Toronto, ON (May 30, 2014) – When autonomous vehicles such as the self-driving Google Car begin to arrive in meaningful numbers, they will change many aspects of life and society as we know them today, from jobs to public transit, auto ownership to commuting, and much more. But what do they mean for your auto insurance?
Assuming self-drive cars are truly autonomous enough to live up to their names – Google’s test fleet vehicles have driven more than a million kilometers without an accident – then travelling on public roads from one point to another ought to become much safer.
Most of us have the sense that our roads are already relatively safe today. That said, they are not really safe! In Canada, there are still almost 2,000 deaths each year – more than five per day. The total rises to about 35,000 across North America.
Since the Sixties, when Ralph Nader and others began pushing for improvements, driving has become steadily safer by most measures. Statistics show that the number of deaths, serious injuries, injuries in general, and accidents have all been decreasing. For example, Transport Canada data show that traffic fatalities decreased from 3,073 to 1,834 between 1992 and 2011 – a dramatic improvement.(1)
The safety improvements over the last half century have come from three major areas: better roads, better drivers and better cars. That said, it has been shown that up to 90% and more of accidents result from driver error.
I am sure we all have been guilty of letting our minds wander while driving, or of being distracted by something inside or outside the car. It is difficult to imagine an ordinary commuter remaining perfectly focused, without a single lapse, for a one-hour drive, a common commute time.
If the dawn of autonomous vehicles significantly reduces the number of accidents, then auto claims will dwindle as well, driving down the cost of auto insurance.
In today’s auto insurance environment, the driver controls the vehicle and is responsible for it. In the case of an accident, a driver is then responsible for injuries or damages, including those of other parties, to the degree that the driver is at fault.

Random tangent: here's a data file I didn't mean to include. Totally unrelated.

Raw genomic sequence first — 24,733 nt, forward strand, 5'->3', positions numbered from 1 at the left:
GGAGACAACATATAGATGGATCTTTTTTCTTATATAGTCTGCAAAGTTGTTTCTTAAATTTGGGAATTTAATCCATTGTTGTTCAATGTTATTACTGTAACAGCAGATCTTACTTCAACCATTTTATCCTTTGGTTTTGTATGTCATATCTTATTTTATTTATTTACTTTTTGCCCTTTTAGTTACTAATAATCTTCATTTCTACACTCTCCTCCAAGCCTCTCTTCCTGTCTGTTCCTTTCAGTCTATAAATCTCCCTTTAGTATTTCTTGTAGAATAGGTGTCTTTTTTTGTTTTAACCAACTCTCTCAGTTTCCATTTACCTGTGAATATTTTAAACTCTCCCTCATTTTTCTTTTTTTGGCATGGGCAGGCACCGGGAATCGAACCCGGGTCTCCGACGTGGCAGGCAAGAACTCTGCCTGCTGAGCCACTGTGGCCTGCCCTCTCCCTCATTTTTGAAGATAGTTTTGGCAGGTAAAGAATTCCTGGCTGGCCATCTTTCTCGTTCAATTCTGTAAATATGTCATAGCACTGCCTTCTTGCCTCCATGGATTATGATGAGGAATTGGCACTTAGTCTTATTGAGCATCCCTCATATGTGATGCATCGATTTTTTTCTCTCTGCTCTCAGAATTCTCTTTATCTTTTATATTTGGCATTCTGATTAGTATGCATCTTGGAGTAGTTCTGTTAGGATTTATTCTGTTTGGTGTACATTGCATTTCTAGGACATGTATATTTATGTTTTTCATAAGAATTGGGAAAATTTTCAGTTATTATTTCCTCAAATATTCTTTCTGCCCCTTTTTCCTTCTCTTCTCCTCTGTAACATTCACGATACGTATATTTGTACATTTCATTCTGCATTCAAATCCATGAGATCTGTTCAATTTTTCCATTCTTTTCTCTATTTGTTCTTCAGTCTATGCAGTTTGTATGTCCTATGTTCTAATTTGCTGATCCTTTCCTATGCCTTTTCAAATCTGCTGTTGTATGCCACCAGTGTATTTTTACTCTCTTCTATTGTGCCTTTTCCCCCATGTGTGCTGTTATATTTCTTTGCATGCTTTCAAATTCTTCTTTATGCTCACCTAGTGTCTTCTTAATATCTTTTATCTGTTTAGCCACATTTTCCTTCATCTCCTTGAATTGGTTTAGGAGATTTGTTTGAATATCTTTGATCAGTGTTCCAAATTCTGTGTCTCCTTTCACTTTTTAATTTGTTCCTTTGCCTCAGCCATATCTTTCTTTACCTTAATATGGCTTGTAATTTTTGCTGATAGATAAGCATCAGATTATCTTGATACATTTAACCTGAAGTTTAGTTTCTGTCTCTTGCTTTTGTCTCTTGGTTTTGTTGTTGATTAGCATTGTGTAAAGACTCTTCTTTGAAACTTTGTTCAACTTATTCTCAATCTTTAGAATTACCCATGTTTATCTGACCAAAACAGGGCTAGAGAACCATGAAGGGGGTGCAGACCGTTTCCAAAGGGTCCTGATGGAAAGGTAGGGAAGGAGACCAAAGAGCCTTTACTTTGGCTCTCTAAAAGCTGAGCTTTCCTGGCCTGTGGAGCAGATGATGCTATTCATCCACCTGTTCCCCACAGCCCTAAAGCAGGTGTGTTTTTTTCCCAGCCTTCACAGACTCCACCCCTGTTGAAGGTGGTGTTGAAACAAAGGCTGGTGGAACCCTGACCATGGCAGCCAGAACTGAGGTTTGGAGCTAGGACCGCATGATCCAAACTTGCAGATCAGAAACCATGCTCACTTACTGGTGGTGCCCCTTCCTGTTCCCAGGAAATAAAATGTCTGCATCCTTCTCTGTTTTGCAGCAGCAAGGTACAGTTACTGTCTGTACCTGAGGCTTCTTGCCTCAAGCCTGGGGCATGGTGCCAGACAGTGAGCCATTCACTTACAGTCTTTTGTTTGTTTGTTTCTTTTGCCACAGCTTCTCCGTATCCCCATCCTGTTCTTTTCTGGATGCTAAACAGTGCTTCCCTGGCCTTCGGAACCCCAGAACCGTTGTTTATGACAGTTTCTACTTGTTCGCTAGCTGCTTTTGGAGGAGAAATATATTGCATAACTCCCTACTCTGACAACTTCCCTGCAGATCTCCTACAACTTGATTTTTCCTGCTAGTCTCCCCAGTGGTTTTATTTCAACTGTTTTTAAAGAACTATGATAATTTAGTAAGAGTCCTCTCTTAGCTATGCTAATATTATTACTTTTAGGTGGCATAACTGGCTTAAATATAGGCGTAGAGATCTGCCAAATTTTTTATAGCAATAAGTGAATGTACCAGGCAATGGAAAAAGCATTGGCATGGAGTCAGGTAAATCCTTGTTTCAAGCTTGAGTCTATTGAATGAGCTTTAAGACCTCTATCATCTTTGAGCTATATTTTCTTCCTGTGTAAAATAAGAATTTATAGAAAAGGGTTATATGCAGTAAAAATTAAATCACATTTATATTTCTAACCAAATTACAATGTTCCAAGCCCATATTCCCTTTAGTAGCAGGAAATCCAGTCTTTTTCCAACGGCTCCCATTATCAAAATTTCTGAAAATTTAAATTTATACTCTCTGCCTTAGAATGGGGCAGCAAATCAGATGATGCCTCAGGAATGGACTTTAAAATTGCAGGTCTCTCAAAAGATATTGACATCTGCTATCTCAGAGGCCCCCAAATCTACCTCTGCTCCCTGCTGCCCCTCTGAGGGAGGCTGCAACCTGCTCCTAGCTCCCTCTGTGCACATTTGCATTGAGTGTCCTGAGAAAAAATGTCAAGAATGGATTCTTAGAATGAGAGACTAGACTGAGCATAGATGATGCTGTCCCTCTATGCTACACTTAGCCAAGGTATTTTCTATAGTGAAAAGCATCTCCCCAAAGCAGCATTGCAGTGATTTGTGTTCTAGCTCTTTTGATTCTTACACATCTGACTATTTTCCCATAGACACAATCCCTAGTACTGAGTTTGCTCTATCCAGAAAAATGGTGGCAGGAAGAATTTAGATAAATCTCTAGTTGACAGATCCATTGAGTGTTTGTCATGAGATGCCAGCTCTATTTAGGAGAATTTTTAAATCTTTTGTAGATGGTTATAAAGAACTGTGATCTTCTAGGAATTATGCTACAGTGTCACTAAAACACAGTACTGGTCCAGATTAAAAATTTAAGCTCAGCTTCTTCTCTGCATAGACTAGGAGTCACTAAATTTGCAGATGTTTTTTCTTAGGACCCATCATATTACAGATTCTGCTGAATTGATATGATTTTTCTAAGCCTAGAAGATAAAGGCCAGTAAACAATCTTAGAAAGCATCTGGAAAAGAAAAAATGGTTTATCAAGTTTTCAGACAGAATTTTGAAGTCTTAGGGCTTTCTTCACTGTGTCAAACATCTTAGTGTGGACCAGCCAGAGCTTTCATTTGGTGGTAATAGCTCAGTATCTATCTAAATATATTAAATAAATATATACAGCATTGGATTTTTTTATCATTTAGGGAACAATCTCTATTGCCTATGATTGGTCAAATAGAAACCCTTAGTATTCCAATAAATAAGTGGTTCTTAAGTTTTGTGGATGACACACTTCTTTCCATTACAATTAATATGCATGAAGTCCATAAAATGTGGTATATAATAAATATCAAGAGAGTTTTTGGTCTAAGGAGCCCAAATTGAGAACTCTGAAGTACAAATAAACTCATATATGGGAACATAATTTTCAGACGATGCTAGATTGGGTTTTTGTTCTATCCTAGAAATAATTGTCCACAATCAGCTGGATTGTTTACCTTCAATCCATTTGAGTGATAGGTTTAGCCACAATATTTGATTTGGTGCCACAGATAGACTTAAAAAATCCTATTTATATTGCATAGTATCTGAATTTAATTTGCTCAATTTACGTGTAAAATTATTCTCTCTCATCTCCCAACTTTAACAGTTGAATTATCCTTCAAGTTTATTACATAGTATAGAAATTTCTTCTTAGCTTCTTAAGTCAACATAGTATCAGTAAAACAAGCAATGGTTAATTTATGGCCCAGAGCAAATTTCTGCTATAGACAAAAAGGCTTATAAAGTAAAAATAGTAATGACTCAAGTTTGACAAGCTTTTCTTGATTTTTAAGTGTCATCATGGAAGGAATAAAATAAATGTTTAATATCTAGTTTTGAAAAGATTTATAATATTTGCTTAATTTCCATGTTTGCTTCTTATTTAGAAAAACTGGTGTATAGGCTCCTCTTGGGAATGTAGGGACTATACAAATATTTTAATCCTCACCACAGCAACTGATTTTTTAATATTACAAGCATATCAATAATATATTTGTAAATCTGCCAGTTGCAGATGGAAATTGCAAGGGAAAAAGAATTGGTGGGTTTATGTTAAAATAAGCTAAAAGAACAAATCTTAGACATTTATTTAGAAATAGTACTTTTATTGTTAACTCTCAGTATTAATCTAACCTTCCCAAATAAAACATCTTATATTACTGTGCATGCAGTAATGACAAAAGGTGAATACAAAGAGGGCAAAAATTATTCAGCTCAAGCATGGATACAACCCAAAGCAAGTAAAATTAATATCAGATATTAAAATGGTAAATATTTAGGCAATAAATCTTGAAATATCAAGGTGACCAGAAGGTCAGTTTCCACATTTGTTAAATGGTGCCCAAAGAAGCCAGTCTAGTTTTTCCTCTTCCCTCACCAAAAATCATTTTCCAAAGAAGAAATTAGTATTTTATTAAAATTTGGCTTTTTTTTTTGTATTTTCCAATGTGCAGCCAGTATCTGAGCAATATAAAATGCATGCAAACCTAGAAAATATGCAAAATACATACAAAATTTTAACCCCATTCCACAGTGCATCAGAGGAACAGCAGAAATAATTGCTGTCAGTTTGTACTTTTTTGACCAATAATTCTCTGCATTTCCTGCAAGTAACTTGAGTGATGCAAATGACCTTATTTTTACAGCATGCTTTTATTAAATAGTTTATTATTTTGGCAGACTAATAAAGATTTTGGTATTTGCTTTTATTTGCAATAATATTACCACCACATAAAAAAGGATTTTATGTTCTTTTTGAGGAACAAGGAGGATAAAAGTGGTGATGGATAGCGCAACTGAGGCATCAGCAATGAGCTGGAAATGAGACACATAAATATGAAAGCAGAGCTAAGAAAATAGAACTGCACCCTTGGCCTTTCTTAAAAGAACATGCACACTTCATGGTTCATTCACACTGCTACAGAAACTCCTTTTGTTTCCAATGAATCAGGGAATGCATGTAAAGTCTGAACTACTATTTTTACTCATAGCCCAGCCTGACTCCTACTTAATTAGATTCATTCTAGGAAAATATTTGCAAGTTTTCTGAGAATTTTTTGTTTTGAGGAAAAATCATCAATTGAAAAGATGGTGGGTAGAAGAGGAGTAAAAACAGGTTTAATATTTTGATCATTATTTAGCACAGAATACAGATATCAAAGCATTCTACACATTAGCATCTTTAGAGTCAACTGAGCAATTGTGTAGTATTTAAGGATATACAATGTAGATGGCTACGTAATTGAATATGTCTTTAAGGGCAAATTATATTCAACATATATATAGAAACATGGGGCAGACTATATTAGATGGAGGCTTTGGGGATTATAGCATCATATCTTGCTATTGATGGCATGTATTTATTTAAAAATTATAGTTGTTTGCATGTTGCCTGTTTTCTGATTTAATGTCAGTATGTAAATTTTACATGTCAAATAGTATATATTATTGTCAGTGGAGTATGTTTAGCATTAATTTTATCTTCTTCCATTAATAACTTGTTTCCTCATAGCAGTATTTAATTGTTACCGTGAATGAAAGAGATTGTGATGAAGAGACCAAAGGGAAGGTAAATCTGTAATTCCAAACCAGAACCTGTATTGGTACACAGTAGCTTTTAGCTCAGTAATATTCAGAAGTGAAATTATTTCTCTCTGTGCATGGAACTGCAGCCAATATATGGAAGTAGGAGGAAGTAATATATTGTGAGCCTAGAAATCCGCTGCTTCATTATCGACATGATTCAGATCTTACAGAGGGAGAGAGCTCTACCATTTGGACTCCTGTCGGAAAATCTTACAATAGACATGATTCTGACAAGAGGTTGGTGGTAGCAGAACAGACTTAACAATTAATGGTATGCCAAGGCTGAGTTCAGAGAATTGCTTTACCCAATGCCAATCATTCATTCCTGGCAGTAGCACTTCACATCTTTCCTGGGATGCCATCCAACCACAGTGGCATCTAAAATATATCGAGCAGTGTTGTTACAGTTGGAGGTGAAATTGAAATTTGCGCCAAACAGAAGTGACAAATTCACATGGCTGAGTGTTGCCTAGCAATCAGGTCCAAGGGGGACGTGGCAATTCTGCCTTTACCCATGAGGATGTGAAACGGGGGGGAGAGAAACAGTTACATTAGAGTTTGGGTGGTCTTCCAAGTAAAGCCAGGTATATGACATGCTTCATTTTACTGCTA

If no one in the car is driving it, then presumably the responsibility will shift to whatever is in control of the vehicle. If that driving device came as part of the vehicle, then presumably the responsibility for damage moves to the manufacturer of the controlling devices.
If you own the car, then you would still have some insurance responsibilities that are not linked to driving, such as vandalism, theft etc. However a trend towards ride and car sharing gives some validity to the possibility that many people will choose to not own an SDC, but to call one when needed – like a taxi but without the driver.
Those who are looking forward to a future with a sizeable share of SDCs have described a wide variety of potential benefits from their widespread adoption – topics for future articles.
SDCs may well be arriving at least in small numbers in our communities by the end of the decade. Almost certainly they will have a significant impact in the following decade. We can watch and hope for the reduction or even elimination of our monthly or annual auto insurance bill in that timeframe.
All car manufacturers have ongoing R&D programs to provide improved driver assist features and further improve safety. Most also are working towards fully autonomous vehicles.
The Google car in particular has caught the spotlight since the company’s May 2014 announcement of their prototype, a car without a steering wheel, a brake pedal or a gas pedal.(2) Tech news and analysis site Re/code has published a Q&A with Chris Urmson, head of Google’s self-driving car project, with more details.
By Doug Grant, CIP
1. Transport Canada, 2011 Canadian Motor Vehicle Collision Statistics Report (PDF)
2. The Guardian, Google’s self-driving car: How does it work and when can we drive one? 29 May 2014